Merlin James & Per Kirkeby

Merlin James, Effet de Lune, 2011, acrylic on canvas, 18 1/2 x 24 3/4 inches (co
Merlin James, Effet de Lune, 2011, acrylic on canvas, 18 1/2 x 24 3/4 inches (courtesy of the artist and Sikkema Jenkins & Co., New York © Merlin James)

Dan Coombs reviews two London painting exhibitions: Merlin James at Parasol Unit (through August 10) and Per Kirkeby at Michael Werner (through July 27).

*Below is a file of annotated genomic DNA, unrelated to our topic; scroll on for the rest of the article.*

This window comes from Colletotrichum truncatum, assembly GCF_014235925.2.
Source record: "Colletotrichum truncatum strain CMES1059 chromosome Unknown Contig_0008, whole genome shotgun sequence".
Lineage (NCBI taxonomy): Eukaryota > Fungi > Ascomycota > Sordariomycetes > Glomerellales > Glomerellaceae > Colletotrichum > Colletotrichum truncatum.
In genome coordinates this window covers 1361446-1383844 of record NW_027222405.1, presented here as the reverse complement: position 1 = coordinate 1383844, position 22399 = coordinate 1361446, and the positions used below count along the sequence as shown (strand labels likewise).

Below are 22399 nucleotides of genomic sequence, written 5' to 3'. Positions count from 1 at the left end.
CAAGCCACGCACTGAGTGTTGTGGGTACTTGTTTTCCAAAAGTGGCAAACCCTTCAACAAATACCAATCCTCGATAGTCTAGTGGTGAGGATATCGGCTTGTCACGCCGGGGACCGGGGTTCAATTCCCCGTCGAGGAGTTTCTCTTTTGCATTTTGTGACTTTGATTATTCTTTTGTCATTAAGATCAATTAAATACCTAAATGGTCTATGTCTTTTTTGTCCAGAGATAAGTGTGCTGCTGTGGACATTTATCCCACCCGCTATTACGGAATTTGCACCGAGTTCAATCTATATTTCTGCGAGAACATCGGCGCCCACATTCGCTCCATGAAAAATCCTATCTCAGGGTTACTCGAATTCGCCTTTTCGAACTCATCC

Coombs writes: "In a world of spectacular logic there’s something refreshing about a painter who refuses to pin down his subjects. Letting the motifs of his work emerge, as if by magic, from the formal matrix of his paintings, Merlin James risks whimsicality but instead finds something new in the easily forgotten. Like a burnished coin found in the crevice of a pocket James’s paintings have an almost uncanny familiarity, as though we are rediscovering something previously kept hidden. His boats, his trees, his chugging trains and lolling bridges are fleetingly familiar, like memories, landmarks on a journey through an intricate mental landscape... Kirkeby’s subject is the raw presence of nature, and presence is his forte; presence, fullness and fecundity are everywhere. The paintings have a presentness that is almost Byzantine in its mosaic of gestures, and it is therefore somewhat predictable in the massive Untitled (2013) , the largest painting in the show, to see a snake slithering along the floor, and then to notice emerging heads, perhaps of Adam and Eve and to the left perhaps the profile of God. It’s not that the work is not impressive. Like an opera, it tries to blow you away with its heightened gestures. Yet it feels strangely theatrical despite the obvious striving for authenticity."